By Stefanie Olsen
Staff Writer, CNET News.com
Published: May 14, 2007 4:00 AM PDT
Child prodigies are rare in any artistic pursuit, but new music composition software is making it easier for parents and teachers to raise a little Beethoven.
Sibelius, a well-known maker of software that's used by musicians as well as composers on Hollywood films like Casino Royale, last week released the latest in a line of music software designed for children ages five to 11. With a game-like design and graphics, the software teaches children the basics of instruments, music theory, notation and composition, and then lets them create their own songs by dragging and dropping musically infused shapes, instruments, characters or animations.
It's so easy that a kindergartner can compose a song, say educators, and that's something they believe will go far to make music aficionados of kids. That shift could have ripple effects on an already transformed music industry thanks to the digital age. Instead of downloading pirated music, more kids may begin to create their own sounds, educators say.
"Students are able to do things now that were all but impossible before except for the truly gifted and talented, which is to compose their own music," said Sandi MacLeod, coordinator for the Vermont MIDI Project, a 12-year-old music composition project involving more than 7,000 students grades two to 12 from 40 schools in the state that use Sibelius and its kids software, Groovy.
In the past, aspiring composers typically had to master an instrument, play it and then listen to the sounds before they wrote down the notes for a composition. Now a range of software, such as Apple's Garageband, free on a Macintosh computer, lets anyone listen to instruments digitally, futz around with composition, and play back the sounds and melodies.
"As we provide kids with more tools, I think we're going to see more students interested in creating their own music," said MacLeod, who also teaches music education at the University of Vermont. "This is good for two reasons. It makes them better consumers and producers of music; they know what they're going to listen to and perform; and it gets them thinking about copyright issues. Instead of stealing things from other people, they can go out and create their own music to use."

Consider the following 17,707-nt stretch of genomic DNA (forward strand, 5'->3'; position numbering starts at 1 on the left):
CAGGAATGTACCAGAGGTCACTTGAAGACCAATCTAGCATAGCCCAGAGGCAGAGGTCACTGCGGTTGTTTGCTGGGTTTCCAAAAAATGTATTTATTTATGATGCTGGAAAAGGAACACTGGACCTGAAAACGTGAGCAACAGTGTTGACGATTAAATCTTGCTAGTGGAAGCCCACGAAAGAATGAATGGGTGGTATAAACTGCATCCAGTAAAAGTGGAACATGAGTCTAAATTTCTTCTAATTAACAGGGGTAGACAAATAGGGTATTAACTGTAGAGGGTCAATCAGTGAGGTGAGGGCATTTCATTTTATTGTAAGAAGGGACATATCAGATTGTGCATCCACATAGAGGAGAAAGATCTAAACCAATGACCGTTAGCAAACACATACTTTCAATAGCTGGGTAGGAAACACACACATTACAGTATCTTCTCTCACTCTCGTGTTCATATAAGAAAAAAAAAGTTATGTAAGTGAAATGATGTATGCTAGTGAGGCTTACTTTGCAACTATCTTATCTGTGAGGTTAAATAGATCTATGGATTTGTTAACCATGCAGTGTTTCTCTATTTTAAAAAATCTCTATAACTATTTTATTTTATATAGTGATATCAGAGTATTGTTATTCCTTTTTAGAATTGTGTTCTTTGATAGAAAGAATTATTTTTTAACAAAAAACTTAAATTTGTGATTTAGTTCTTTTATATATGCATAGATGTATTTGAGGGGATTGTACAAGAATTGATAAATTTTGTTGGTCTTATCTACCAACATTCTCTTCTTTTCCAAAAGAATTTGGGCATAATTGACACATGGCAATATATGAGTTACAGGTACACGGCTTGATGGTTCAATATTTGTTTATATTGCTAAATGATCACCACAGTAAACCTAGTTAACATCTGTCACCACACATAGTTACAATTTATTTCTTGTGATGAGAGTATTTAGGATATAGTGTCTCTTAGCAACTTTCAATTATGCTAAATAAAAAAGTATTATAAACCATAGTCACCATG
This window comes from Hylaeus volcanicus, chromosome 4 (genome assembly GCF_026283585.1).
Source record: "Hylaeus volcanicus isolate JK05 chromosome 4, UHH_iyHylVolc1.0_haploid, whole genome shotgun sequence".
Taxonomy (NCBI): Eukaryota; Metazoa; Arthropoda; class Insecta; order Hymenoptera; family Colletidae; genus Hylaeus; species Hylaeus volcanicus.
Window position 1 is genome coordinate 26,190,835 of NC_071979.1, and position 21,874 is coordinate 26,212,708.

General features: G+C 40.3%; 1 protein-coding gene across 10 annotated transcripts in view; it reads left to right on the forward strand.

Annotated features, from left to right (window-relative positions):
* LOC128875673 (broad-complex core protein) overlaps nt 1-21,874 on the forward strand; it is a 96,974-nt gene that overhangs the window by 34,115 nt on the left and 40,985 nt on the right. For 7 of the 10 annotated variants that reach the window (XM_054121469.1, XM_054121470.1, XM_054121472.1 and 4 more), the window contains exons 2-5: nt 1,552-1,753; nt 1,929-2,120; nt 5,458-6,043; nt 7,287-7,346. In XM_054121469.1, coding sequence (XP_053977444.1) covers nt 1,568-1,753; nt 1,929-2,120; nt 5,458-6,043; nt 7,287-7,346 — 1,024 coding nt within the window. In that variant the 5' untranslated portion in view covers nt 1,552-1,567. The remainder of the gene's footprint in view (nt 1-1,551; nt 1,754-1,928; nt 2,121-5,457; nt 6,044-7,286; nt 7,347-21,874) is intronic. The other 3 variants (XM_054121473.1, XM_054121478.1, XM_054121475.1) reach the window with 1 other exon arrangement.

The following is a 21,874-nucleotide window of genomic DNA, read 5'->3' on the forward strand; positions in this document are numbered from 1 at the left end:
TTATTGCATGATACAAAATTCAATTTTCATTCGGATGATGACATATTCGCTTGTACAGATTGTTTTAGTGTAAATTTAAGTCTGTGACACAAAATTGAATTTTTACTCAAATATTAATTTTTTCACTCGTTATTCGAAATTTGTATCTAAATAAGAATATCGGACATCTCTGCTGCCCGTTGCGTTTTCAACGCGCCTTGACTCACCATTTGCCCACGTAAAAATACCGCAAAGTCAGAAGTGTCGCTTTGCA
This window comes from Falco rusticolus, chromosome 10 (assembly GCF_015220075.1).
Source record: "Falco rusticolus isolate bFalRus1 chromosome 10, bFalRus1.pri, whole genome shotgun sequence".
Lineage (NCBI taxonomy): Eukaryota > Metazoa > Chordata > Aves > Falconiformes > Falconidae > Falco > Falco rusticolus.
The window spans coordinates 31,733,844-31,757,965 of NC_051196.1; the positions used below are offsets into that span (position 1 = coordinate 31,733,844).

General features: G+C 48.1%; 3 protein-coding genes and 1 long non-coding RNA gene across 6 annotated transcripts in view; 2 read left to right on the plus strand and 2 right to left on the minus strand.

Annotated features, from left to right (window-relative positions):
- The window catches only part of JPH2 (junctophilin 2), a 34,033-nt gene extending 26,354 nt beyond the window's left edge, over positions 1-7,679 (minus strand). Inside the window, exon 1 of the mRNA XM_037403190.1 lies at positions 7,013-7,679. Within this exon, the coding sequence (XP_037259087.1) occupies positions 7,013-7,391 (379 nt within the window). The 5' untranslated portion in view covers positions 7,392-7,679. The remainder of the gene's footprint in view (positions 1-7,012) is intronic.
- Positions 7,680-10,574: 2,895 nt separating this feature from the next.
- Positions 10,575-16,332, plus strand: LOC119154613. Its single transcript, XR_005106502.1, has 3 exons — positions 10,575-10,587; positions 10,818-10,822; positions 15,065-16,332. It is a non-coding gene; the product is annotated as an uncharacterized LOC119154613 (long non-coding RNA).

In a traditional classroom setting, teaching music notation can be on the dry side, too, educators say. This growing genre of musical education software aims to change that. Groovy software, for example, uses themed virtual environments with characters that kids can personalize and has a game-like reward system. But it's also based on core music curriculum from the National Association for Music Education Standards.
"Most salient is that you're connecting the home lives of students, many of whom are comfortable in the computer environment, by using a vehicle like technology to teach any subject with great graphics, sounds and user friendliness," said James Frankel, a professor of music at Columbia University's Teachers College.
The schools in Vermont rely largely on Sibelius software, but teachers in the project started using Sibelius' first children's program, Groovy Shapes for kids ages five to seven, when it was released this time last year. Months later, Sibelius issued Groovy Jungle, a more sophisticated program for children ages seven to nine that incorporates more instruments, sounds and a jungle theme. And this week, the company launched Groovy City, an urban-themed program for ages nine to 11 that lets kids compose hip hop and rap songs. The software sells for $69 on the company's Web site and in some Apple stores.
According to London-based Sibelius, thousands of primary schools across the United States and the United Kingdom are using Groovy software.